With the advent of the PLO in 1965, which established its headquarters in Beirut in 1970 (after it was crushed in Amman by King Hussein of Jordan in the notorious Black September), the Lebanese Sunnis saw the PLO as a paramilitary instrument they could use to alter the incompatibility between the constitution and the National Pact. In effect, the Palestinians, who are Sunnis in their vast majority, became the army of the Lebanese Sunnis. Every constitutional action and decision taken by the Christian President were challenged by the Sunnis, a situation which escalated into a full-fledged war pitting on one side the Lebanese Army and security forces still under the command of the President in the initial phase of the conflict, and on the other side the PLO and its satellite Muslim (Sunni, Druze, Shiite) militias. I remember watching from the town of Hadath in 1973 the jets of the Lebanese Air Force bombing the fortified Palestinian camps of Sabra and Shatila by order of the President, an unthinkable occurrence in today’s Lebanon.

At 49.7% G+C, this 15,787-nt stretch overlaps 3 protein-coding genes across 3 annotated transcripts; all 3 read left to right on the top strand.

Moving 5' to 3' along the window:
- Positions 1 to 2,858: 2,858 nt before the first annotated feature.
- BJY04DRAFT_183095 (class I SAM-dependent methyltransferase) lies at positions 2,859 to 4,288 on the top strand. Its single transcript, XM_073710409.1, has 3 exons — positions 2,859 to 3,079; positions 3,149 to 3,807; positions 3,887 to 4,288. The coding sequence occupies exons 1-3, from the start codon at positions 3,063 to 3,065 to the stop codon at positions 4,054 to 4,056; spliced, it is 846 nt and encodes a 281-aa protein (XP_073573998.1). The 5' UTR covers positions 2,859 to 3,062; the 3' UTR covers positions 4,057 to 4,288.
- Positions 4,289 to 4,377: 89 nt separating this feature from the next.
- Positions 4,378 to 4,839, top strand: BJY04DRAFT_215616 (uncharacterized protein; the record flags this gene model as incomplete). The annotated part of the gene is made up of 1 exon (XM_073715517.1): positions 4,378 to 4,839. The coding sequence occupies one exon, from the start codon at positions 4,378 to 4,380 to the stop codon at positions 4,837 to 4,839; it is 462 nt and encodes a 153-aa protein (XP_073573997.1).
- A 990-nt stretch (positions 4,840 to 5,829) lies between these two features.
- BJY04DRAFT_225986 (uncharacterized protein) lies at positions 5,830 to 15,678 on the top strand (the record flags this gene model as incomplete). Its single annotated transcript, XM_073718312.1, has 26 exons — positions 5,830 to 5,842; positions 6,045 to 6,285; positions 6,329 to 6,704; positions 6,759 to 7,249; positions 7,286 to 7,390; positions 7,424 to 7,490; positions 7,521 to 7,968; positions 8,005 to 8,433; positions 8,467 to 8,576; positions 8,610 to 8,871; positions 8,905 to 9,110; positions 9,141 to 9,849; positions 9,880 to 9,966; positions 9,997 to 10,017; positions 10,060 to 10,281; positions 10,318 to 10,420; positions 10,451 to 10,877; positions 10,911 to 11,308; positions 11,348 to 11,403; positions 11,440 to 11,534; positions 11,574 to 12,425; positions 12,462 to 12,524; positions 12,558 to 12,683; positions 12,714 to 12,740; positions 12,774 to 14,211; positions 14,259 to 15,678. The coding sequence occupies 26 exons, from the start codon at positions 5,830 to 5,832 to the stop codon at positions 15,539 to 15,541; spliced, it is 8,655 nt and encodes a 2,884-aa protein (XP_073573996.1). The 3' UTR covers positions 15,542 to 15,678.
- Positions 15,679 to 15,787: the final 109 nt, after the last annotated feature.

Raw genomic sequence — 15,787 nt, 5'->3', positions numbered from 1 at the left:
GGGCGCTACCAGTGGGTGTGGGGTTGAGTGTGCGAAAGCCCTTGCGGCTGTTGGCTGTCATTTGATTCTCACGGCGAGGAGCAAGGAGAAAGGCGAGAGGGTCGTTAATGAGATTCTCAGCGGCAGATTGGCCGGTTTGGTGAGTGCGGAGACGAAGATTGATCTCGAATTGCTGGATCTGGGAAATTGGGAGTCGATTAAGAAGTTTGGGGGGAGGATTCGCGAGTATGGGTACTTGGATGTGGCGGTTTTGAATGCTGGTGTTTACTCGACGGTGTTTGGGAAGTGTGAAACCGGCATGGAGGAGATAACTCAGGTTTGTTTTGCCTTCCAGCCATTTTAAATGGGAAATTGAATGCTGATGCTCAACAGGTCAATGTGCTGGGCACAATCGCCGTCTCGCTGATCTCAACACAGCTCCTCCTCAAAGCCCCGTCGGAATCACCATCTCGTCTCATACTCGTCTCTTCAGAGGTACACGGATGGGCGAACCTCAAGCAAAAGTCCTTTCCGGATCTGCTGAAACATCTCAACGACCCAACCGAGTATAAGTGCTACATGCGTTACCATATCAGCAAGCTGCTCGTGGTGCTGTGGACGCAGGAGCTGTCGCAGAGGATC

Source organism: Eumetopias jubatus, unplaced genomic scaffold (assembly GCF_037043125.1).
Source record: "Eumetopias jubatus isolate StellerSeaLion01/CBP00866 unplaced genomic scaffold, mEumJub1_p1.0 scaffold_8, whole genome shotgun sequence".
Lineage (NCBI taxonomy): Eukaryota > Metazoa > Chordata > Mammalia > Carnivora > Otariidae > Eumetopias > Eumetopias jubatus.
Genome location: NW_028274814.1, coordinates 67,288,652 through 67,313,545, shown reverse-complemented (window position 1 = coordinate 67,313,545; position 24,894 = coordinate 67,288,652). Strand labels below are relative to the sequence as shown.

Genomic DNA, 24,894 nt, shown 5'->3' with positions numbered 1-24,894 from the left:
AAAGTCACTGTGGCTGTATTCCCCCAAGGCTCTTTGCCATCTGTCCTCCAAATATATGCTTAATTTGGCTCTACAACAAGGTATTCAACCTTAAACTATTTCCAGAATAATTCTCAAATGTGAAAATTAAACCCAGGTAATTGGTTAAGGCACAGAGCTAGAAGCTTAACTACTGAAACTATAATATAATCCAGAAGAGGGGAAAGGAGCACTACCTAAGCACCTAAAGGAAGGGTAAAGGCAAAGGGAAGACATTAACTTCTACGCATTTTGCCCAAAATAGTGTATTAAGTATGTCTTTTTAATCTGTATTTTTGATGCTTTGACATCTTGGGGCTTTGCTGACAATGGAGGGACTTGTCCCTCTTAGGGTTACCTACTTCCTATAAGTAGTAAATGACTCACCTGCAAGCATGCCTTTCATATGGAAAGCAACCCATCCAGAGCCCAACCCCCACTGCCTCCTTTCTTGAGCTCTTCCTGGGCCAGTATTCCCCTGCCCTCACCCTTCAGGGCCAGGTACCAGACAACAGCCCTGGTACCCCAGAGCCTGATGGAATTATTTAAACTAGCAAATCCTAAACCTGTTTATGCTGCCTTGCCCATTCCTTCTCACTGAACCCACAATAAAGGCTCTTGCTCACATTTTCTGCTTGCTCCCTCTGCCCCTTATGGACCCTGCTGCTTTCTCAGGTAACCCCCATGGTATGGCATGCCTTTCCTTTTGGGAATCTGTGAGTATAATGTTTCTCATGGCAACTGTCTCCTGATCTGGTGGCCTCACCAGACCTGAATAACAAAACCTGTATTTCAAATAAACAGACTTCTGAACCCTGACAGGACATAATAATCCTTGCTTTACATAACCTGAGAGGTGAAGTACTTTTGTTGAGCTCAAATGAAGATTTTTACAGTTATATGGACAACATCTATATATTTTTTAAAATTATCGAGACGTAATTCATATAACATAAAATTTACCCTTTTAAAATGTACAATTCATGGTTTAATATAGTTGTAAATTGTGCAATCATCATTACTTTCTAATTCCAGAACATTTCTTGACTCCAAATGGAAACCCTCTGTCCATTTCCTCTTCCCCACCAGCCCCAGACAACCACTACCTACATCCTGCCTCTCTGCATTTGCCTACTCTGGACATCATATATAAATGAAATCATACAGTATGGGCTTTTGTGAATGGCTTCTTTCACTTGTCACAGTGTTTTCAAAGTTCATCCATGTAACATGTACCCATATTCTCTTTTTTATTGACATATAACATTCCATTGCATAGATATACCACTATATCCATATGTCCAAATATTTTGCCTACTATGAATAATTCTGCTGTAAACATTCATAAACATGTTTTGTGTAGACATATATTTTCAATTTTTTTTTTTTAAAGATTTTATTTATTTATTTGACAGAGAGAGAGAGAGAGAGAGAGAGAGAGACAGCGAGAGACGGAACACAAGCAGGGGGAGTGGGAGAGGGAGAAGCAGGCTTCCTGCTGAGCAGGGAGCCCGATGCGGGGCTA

The Assad dictatorship in neighboring Syria sent its own Palestinian militias (the Saika, the Yarmuk Brigades, the Palestine Liberation Army, etc.) to rally with the PLO and the Lebanese Muslims in undermining stability in Lebanon. In turn, Christian militias were formed that backed the Army initially, but then, when the Army fractured along sectarian lines, became the direct enemies of the Syrian-Palestinian-Sunni coalition known as the National Movement. For example, a Sunni Army lieutenant by the name of Ahmad Khatib seceded and formed his own Arab Army of Lebanon that went on a rampage in the south, attacking regular units of the Lebanese Army in their barracks, and isolating a large swath of territory south of the Litani River bordering on the Israeli border from the central government in Beirut. That territory was controlled by regular Lebanese Army units led by Major Saad Haddad which maintained the State’s sovereignty in the area. As their isolation deepened, however, the Major Haddad opened the border with Israel from whom his people received much needed assistance in food, medical care, and military support. That was the genesis of what later became the Israeli-occupied “border strip” which Hezbollah falsely claims to have liberated. The residents of the Border Strip, Christians, and Muslims alike, were essentially defenders of Lebanon’s sovereignty against the assault on the State by the Palestinians and their Lebanese Sunni manipulators.